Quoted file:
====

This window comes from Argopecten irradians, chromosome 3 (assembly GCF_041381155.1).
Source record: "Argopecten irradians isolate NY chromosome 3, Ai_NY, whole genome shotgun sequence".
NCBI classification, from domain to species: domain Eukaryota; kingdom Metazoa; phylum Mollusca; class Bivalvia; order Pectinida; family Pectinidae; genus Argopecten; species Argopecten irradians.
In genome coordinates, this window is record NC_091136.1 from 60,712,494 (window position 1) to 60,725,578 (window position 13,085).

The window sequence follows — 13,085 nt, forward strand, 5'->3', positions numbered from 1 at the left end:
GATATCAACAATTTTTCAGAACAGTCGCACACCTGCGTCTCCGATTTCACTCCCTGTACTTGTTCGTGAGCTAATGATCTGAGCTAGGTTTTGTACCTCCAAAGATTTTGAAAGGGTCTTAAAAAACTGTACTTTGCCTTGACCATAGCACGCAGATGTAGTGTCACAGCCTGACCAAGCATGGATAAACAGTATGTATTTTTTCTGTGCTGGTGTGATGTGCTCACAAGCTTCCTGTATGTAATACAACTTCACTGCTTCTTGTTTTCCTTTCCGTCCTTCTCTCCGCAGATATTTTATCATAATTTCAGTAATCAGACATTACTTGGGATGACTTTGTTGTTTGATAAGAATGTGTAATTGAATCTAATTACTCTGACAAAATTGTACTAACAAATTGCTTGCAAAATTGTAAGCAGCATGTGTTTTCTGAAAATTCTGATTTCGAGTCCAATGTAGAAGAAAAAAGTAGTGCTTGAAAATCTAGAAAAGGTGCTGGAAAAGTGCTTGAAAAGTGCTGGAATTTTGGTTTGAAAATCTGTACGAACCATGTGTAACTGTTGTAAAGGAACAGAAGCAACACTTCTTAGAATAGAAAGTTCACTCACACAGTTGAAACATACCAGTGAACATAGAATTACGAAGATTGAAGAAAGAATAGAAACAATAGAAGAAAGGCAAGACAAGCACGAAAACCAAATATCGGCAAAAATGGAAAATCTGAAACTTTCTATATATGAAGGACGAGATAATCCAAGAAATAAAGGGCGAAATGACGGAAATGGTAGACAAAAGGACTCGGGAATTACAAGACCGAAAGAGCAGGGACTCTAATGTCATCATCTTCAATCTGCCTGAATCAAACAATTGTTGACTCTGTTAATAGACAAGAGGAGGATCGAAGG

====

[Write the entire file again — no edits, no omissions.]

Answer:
This window comes from Argopecten irradians, chromosome 3 (assembly GCF_041381155.1).
Source record: "Argopecten irradians isolate NY chromosome 3, Ai_NY, whole genome shotgun sequence".
NCBI classification, from domain to species: domain Eukaryota; kingdom Metazoa; phylum Mollusca; class Bivalvia; order Pectinida; family Pectinidae; genus Argopecten; species Argopecten irradians.
In genome coordinates, this window is record NC_091136.1 from 60,712,494 (window position 1) to 60,725,578 (window position 13,085).

The window sequence follows — 13,085 nt, forward strand, 5'->3', positions numbered from 1 at the left end:
GATATCAACAATTTTTCAGAACAGTCGCACACCTGCGTCTCCGATTTCACTCCCTGTACTTGTTCGTGAGCTAATGATCTGAGCTAGGTTTTGTACCTCCAAAGATTTTGAAAGGGTCTTAAAAAACTGTACTTTGCCTTGACCATAGCACGCAGATGTAGTGTCACAGCCTGACCAAGCATGGATAAACAGTATGTATTTTTTCTGTGCTGGTGTGATGTGCTCACAAGCTTCCTGTATGTAATACAACTTCACTGCTTCTTGTTTTCCTTTCCGTCCTTCTCTCCGCAGATATTTTATCATAATTTCAGTAATCAGACATTACTTGGGATGACTTTGTTGTTTGATAAGAATGTGTAATTGAATCTAATTACTCTGACAAAATTGTACTAACAAATTGCTTGCAAAATTGTAAGCAGCATGTGTTTTCTGAAAATTCTGATTTCGAGTCCAATGTAGAAGAAAAAAGTAGTGCTTGAAAATCTAGAAAAGGTGCTGGAAAAGTGCTTGAAAAGTGCTGGAATTTTGGTTTGAAAATCTGTACGAACCATGTGTAACTGTTGTAAAGGAACAGAAGCAACACTTCTTAGAATAGAAAGTTCACTCACACAGTTGAAACATACCAGTGAACATAGAATTACGAAGATTGAAGAAAGAATAGAAACAATAGAAGAAAGGCAAGACAAGCACGAAAACCAAATATCGGCAAAAATGGAAAATCTGAAACTTTCTATATATGAAGGACGAGATAATCCAAGAAATAAAGGGCGAAATGACGGAAATGGTAGACAAAAGGACTCGGGAATTACAAGACCGAAAGAGCAGGGACTCTAATGTCATCATCTTCAATCTGCCTGAATCAAACAATTGTTGACTCTGTTAATAGACAAGAGGAGGATCGAAGG